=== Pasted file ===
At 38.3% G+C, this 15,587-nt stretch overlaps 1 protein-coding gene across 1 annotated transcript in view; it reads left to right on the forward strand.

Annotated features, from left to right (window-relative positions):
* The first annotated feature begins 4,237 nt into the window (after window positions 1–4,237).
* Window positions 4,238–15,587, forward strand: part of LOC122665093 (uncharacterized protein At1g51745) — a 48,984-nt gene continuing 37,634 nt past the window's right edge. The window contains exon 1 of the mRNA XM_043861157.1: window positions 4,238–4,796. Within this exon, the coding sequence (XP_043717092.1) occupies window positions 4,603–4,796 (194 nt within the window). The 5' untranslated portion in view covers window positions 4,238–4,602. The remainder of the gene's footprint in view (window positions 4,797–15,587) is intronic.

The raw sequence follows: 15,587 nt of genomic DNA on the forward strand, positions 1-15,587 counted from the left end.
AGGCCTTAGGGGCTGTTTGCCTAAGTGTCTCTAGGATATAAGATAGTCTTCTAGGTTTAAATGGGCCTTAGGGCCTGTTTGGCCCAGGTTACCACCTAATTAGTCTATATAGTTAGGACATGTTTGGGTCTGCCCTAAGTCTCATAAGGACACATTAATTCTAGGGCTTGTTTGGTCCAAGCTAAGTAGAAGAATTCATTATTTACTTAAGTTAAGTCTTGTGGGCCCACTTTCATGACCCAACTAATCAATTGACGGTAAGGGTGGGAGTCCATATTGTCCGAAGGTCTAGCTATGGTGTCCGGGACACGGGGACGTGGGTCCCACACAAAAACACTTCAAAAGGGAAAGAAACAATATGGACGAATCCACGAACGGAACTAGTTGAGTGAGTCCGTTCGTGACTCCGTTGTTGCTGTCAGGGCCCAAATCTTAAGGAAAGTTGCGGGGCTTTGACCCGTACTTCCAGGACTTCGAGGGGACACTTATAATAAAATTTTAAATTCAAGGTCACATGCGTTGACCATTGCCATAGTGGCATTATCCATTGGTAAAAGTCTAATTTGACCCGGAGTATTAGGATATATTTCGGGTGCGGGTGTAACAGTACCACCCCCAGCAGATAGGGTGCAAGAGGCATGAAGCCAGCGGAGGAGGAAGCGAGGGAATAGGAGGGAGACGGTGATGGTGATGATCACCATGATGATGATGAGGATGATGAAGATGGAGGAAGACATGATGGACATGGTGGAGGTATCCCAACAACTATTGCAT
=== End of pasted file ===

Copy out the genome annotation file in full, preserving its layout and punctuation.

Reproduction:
At 38.3% G+C, this 15,587-nt stretch overlaps 1 protein-coding gene across 1 annotated transcript in view; it reads left to right on the forward strand.

Annotated features, from left to right (window-relative positions):
* The first annotated feature begins 4,237 nt into the window (after window positions 1–4,237).
* Window positions 4,238–15,587, forward strand: part of LOC122665093 (uncharacterized protein At1g51745) — a 48,984-nt gene continuing 37,634 nt past the window's right edge. The window contains exon 1 of the mRNA XM_043861157.1: window positions 4,238–4,796. Within this exon, the coding sequence (XP_043717092.1) occupies window positions 4,603–4,796 (194 nt within the window). The 5' untranslated portion in view covers window positions 4,238–4,602. The remainder of the gene's footprint in view (window positions 4,797–15,587) is intronic.

The raw sequence follows: 15,587 nt of genomic DNA on the forward strand, positions 1-15,587 counted from the left end.
AGGCCTTAGGGGCTGTTTGCCTAAGTGTCTCTAGGATATAAGATAGTCTTCTAGGTTTAAATGGGCCTTAGGGCCTGTTTGGCCCAGGTTACCACCTAATTAGTCTATATAGTTAGGACATGTTTGGGTCTGCCCTAAGTCTCATAAGGACACATTAATTCTAGGGCTTGTTTGGTCCAAGCTAAGTAGAAGAATTCATTATTTACTTAAGTTAAGTCTTGTGGGCCCACTTTCATGACCCAACTAATCAATTGACGGTAAGGGTGGGAGTCCATATTGTCCGAAGGTCTAGCTATGGTGTCCGGGACACGGGGACGTGGGTCCCACACAAAAACACTTCAAAAGGGAAAGAAACAATATGGACGAATCCACGAACGGAACTAGTTGAGTGAGTCCGTTCGTGACTCCGTTGTTGCTGTCAGGGCCCAAATCTTAAGGAAAGTTGCGGGGCTTTGACCCGTACTTCCAGGACTTCGAGGGGACACTTATAATAAAATTTTAAATTCAAGGTCACATGCGTTGACCATTGCCATAGTGGCATTATCCATTGGTAAAAGTCTAATTTGACCCGGAGTATTAGGATATATTTCGGGTGCGGGTGTAACAGTACCACCCCCAGCAGATAGGGTGCAAGAGGCATGAAGCCAGCGGAGGAGGAAGCGAGGGAATAGGAGGGAGACGGTGATGGTGATGATCACCATGATGATGATGAGGATGATGAAGATGGAGGAAGACATGATGGACATGGTGGAGGTATCCCAACAACTATTGCAT